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Assessing Abuse Potential of Parenteral Buprenorphine/Naloxone in Non-Dependent Opioid Abusers

This study has been terminated.
Information provided by:
National Institute on Drug Abuse (NIDA) Identifier:
First received: August 23, 2005
Last updated: January 11, 2017
Last verified: October 2008
Buprenorphine, a treatment for opioid dependence, can be mixed with another drug, naloxone, to limit abuse potential. Parenteral administration (intravenous or intramuscular injection) of buprenorphine/naloxone causes withdrawal symptoms in opioid dependent individuals. However, naloxone does not cause withdrawal symptoms in non-dependent opioid abusers. This study will investigate whether naloxone decreases the opioid agonist effect from injected buprenorphine, hence decreasing the abuse potential of buprenorphine/naloxone, in non-dependent opioid abusers.

Condition Intervention
Opioid-Related Disorders Drug: Buprenorphine/naloxone

Study Type: Interventional
Study Design: Allocation: Randomized
Intervention Model: Parallel Assignment
Masking: Double (Participant, Care Provider)
Primary Purpose: Treatment
Official Title: Abuse Potential of Parenteral Buprenorphine/Naloxone in Non-Dependent Opioid Abusers

Resource links provided by NLM:

Further study details as provided by National Institute on Drug Abuse (NIDA):

Primary Outcome Measures:
  • Opioid agonist effects [ Time Frame: 3.5 hours ]
  • Physiologic measures [ Time Frame: 3.5 hours ]

Enrollment: 9
Study Start Date: December 2000
Estimated Study Completion Date: December 2017
Primary Completion Date: December 2002 (Final data collection date for primary outcome measure)
Intervention Details:
    Drug: Buprenorphine/naloxone
    Acute doses of buprenorphine/naloxone in each experimental test session. Doses delivered by either sublingual or parenteral routes, and are: 4/1, 8/2, 16/4 mg.
Detailed Description:

Naloxone has been combined with buprenorphine to decrease the parenteral abuse potential of buprenorphine in opioid dependent individuals through the mechanism of naloxone-precipitated withdrawal. While naloxone will not precipitate withdrawal in individuals who are not physically dependent on opioids, it is possible naloxone might attenuate buprenorphine's agonist effects, especially if administered parenterally. The purpose of this study is to assess the effect of sublingual (SL) and intramuscular (IM) buprenorphine and buprenorphine/naloxone in non-dependent opioid abusers.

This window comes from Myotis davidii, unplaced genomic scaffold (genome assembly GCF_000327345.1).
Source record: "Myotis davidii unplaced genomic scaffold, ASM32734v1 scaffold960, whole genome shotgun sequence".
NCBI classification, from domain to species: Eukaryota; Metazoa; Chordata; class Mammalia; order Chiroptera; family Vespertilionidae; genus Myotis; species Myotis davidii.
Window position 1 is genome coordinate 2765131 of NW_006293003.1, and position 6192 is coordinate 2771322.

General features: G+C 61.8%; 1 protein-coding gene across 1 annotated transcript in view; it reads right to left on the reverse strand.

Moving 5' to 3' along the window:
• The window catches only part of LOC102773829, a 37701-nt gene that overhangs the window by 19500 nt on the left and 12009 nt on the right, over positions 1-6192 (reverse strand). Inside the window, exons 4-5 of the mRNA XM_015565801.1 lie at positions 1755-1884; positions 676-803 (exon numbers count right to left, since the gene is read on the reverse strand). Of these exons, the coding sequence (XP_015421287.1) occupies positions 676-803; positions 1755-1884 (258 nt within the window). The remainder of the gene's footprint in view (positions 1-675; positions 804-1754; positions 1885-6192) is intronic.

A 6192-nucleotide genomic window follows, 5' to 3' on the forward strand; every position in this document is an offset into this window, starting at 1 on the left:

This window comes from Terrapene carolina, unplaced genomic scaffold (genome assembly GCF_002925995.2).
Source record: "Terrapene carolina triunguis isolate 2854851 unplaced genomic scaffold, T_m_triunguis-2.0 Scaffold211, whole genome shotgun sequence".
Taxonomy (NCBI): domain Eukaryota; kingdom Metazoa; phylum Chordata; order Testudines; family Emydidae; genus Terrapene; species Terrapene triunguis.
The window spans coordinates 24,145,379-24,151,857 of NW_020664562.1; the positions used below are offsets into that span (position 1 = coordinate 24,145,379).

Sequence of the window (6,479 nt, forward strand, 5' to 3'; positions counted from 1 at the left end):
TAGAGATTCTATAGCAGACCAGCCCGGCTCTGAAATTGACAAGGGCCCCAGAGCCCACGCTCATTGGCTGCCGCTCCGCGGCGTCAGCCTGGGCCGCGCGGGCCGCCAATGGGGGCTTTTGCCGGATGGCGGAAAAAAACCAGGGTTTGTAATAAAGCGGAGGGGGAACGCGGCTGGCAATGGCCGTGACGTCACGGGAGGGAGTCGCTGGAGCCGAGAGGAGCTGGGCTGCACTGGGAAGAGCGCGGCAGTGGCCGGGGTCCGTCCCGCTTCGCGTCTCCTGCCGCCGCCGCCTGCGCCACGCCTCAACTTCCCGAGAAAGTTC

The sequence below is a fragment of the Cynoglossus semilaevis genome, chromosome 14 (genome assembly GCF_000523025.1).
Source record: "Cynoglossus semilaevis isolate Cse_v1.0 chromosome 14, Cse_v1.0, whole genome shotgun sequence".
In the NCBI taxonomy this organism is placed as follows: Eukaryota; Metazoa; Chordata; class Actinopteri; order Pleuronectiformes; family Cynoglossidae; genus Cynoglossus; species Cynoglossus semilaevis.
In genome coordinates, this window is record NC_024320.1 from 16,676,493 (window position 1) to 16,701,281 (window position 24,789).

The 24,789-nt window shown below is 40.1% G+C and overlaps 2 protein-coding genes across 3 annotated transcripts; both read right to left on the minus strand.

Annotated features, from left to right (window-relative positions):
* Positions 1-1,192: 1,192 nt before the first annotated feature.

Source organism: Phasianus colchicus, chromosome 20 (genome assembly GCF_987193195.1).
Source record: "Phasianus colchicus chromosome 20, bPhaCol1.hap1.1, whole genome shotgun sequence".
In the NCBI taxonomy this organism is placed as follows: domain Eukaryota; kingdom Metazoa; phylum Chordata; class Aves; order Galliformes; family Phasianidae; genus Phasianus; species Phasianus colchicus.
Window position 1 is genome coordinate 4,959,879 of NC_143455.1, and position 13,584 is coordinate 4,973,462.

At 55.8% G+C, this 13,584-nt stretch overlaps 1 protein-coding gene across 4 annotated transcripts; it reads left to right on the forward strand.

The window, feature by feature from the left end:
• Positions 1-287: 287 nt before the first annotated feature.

Participants will stay on a research ward and will undergo challenge sessions twice per week. The following conditions will be tested: placebo; IM hydromorphone (2 and 4 mg; an opioid agonist positive control condition); SL buprenorphine (4, 8, and 16 mg); IM buprenorphine (4, 8, and 16 mg); SL buprenorphine/naloxone(4/1, 8/2, and 16/4 mg); and IM buprenorphine/naloxone (4/1, 8/2, and 16/4 mg). During challenge sessions, physiological status will be recorded continuously and tasks assessing psychomotor, subjective, and objective status will be performed repeatedly.


Ages Eligible for Study:   18 Years to 55 Years   (Adult)
Sexes Eligible for Study:   All
Accepts Healthy Volunteers:   Yes

Inclusion Criteria:

  • Non-dependent opioid abuser
  • Actively abusing opioids by injection

Exclusion Criteria:

  • Opioid dependence
  • Signs or symptoms of opioid withdrawal, once admitted to residential unit
  Contacts and Locations
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Please refer to this study by its identifier: NCT00134875

United States, Maryland
Johns Hopkins University (BPRU) Bayview Campus
Baltimore, Maryland, United States, 21224 6823
Sponsors and Collaborators
National Institute of Allergy and Infectious Diseases (NIAID)
Principal Investigator: Eric C. Strain, M.D. Johns Hopkins University
  More Information

Responsible Party: Eric C. Strain/Principal Investigator, Johns Hopkins University School of Medicine Identifier: NCT00134875     History of Changes
Other Study ID Numbers: NIDA-08045-3
Study First Received: August 23, 2005
Last Updated: January 11, 2017

Keywords provided by National Institute on Drug Abuse (NIDA):
opioid dependence

Additional relevant MeSH terms:
Opioid-Related Disorders
Substance-Related Disorders
Chemically-Induced Disorders
Mental Disorders
Analgesics, Opioid
Buprenorphine, Naloxone Drug Combination
Central Nervous System Depressants
Physiological Effects of Drugs
Sensory System Agents
Peripheral Nervous System Agents
Narcotic Antagonists processed this record on August 18, 2017